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Tuesday, June 30, 2009

Breaking Ground for Space 

Two recent groundbreakings heralded coming activities at two spaceports. Yesterday, spaceport authorities and public officials broke ground for construction of the new launch pad at Wallops Island, VA for the Taurus II rocket that will help to resupply the International Space Station. And just a couple of weeks ago, a similar ceremony was held to begin construction of Spaceport America in New Mexico, which could host suborbital tourist flights into space in two or three years.

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Perfect Weather for a Weather Sat Launch 


Photo credit: NASA/Kim Shiflett

After a Friday night scrub and even a delay at the beginning of Saturday's launch window, both due to Florida thunder storms, the GOES-O weather satellite was launched into a bright blue sky Saturday evening.

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Friday, June 26, 2009

Flawed Bill for a Unsettled Premise 

The US House today narrowly (219-212) passed the Waxman-Markey energy/climate change bill which includes "Cap & Trade" provisions to reduce carbon dioxide emissions. Most of the debate centered on the likely huge economic costs of the legislation and the rushed process in which the bill was passed (much like the stimulus package earlier this year). Even some who support carbon controlling legislation, as in this Washington Post editorial, questioned the process and the bill that would pass today. The bill still has to be debated and voted on in the Senate.

But as the House leadership, with the support of the Obama Administration, rushed to pass this bill, the whole premise behind it remains in question. After years of the the drumbeat that the issue of human caused global warming was "settled", the question is becoming more and more unsettled around the world, according to Kimberly Strassel of the Wall Street Journal.
Among the many reasons President Barack Obama and the Democratic majority are so intent on quickly jamming a cap-and-trade system through Congress is because the global warming tide is again shifting. It turns out Al Gore and the United Nations (with an assist from the media), did a little too vociferous a job smearing anyone who disagreed with them as "deniers." The backlash has brought the scientific debate roaring back to life in Australia, Europe, Japan and even, if less reported, the U.S.

The renewed debate is not just among politicians. More and more scientists are coming out and challenging a "consensus" that may have never really existed.
The number of skeptics, far from shrinking, is swelling. Oklahoma Sen. Jim Inhofe now counts more than 700 scientists who disagree with the U.N. -- 13 times the number who authored the U.N.'s 2007 climate summary for policymakers. Joanne Simpson, the world's first woman to receive a Ph.D. in meteorology, expressed relief upon her retirement last year that she was finally free to speak "frankly" of her nonbelief. Dr. Kiminori Itoh, a Japanese environmental physical chemist who contributed to a U.N. climate report, dubs man-made warming "the worst scientific scandal in history." Norway's Ivar Giaever, Nobel Prize winner for physics, decries it as the "new religion." A group of 54 noted physicists, led by Princeton's Will Happer, is demanding the American Physical Society revise its position that the science is settled. (Both Nature and Science magazines have refused to run the physicists' open letter.)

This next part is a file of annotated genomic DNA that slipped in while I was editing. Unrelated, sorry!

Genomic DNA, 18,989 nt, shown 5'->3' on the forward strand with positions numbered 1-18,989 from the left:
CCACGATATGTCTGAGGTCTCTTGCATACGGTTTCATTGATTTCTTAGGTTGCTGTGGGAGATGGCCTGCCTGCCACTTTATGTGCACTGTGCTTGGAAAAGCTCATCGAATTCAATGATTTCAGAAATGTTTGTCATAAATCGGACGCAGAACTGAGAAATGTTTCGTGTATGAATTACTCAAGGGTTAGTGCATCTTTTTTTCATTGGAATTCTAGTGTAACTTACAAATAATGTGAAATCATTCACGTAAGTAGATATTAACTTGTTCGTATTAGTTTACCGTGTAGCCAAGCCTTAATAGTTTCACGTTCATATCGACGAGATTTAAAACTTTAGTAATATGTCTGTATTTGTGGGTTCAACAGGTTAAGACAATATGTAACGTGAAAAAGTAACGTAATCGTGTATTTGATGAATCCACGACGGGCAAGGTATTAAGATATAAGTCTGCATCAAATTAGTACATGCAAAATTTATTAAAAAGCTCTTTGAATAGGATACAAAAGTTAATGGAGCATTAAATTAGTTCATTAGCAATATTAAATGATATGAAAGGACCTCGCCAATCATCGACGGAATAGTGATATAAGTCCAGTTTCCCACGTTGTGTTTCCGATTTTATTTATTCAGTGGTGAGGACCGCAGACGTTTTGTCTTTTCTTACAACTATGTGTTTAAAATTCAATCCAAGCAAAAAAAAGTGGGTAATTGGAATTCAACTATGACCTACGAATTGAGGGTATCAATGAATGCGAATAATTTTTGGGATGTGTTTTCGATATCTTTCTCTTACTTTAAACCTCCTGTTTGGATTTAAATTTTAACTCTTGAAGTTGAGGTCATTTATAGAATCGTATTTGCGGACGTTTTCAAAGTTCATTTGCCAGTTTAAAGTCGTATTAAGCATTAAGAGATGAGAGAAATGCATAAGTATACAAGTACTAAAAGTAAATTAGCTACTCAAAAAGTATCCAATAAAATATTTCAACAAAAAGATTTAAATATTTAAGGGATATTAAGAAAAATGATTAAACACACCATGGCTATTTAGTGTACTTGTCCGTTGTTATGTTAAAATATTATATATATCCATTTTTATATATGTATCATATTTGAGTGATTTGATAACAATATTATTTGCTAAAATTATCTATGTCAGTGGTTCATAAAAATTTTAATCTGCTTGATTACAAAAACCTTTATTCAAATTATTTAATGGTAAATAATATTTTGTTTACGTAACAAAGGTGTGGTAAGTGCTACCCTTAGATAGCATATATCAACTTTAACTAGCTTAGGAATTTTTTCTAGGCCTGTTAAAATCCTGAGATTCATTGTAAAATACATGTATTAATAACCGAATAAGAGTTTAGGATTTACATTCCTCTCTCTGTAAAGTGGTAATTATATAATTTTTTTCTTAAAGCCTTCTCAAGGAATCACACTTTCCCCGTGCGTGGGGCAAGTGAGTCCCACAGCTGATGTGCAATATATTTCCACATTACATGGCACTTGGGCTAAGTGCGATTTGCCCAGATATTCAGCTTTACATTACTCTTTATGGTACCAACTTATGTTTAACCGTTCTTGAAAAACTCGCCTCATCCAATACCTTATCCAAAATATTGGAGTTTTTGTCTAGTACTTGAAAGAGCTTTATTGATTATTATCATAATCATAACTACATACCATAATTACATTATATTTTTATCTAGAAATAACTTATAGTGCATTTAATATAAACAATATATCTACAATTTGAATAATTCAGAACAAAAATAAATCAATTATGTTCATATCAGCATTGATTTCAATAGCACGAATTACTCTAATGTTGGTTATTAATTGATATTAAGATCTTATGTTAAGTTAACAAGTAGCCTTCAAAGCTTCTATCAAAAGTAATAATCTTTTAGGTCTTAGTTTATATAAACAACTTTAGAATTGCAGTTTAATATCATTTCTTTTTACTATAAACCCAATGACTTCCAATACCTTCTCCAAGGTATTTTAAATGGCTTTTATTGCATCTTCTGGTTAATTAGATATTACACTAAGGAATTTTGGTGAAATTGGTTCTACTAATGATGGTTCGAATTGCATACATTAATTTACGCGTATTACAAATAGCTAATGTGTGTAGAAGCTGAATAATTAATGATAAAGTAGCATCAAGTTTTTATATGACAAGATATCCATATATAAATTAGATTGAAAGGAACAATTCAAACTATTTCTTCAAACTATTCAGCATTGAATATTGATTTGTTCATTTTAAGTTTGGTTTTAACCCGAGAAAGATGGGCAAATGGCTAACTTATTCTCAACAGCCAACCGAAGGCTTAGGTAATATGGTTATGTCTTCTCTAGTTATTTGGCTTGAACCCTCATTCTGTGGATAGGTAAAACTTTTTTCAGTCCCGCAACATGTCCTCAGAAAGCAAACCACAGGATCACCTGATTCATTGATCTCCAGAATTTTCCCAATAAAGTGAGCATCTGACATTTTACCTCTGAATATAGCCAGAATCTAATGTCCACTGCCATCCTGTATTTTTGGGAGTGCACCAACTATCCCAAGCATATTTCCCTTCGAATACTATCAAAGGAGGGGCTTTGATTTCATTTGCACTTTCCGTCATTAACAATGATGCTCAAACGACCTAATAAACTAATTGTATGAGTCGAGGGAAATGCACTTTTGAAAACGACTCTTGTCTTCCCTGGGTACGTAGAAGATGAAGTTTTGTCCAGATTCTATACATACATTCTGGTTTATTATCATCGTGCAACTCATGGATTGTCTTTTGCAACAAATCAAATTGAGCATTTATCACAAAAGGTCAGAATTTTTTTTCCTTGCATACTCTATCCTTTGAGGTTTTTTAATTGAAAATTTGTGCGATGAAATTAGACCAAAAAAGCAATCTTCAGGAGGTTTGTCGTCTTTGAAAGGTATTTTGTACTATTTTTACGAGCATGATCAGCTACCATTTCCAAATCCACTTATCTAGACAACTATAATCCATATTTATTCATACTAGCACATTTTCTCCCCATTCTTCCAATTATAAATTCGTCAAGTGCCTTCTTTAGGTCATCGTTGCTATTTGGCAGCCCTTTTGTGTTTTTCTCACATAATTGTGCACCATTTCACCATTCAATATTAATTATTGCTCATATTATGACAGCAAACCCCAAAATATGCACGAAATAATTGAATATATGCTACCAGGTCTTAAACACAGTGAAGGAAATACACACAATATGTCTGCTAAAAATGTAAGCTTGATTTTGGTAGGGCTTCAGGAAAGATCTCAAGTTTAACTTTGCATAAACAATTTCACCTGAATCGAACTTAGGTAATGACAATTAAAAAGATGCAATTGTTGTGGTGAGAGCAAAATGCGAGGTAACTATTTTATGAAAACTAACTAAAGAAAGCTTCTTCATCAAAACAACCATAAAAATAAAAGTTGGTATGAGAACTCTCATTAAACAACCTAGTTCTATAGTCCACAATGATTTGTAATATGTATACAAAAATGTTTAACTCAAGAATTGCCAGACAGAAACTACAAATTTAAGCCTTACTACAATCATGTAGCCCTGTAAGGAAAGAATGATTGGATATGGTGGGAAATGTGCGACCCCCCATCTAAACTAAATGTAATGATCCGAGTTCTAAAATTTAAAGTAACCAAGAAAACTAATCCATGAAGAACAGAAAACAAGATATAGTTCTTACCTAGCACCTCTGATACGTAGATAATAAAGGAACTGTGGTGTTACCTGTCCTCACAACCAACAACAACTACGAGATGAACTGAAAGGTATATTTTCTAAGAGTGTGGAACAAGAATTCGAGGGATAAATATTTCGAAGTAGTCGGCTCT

The collapse of the "consensus" has been driven by reality. The inconvenient truth is that the earth's temperatures have flat-lined since 2001, despite growing concentrations of C02. Peer-reviewed research has debunked doomsday scenarios about the polar ice caps, hurricanes, malaria, extinctions, rising oceans. A global financial crisis has politicians taking a harder look at the science that would require them to hamstring their economies to rein in carbon.

So what kind of climate policy should we have? Since change in the global or regional climates, whether natural or man-made and whether warming or cooling, can have a real impact on people, a vigorous climate research and monitoring program is warranted. And developing alternative sources of and more efficient ways of using energy is important for a number of reasons, including for security, prosperity and general environmental stewardship.

However, we should not pursue a policy of turning our economic lives upside down in an effort to address a problem about which there is not so much of a "consensus" as has been claimed.

In the interest of airing both sides of this anything but "settled" debate, here are links to a NOAA climate site and one maintained by the Heartland Institute.

UPDATE: 6/28/09 Information has been leaked about an internal dispute between two EPA employees and their superiors. The employees claim the EPA is suppressing their report documenting that the agency is blindly following the analyses of other organizations without its own evaluation in light of more recent climate research.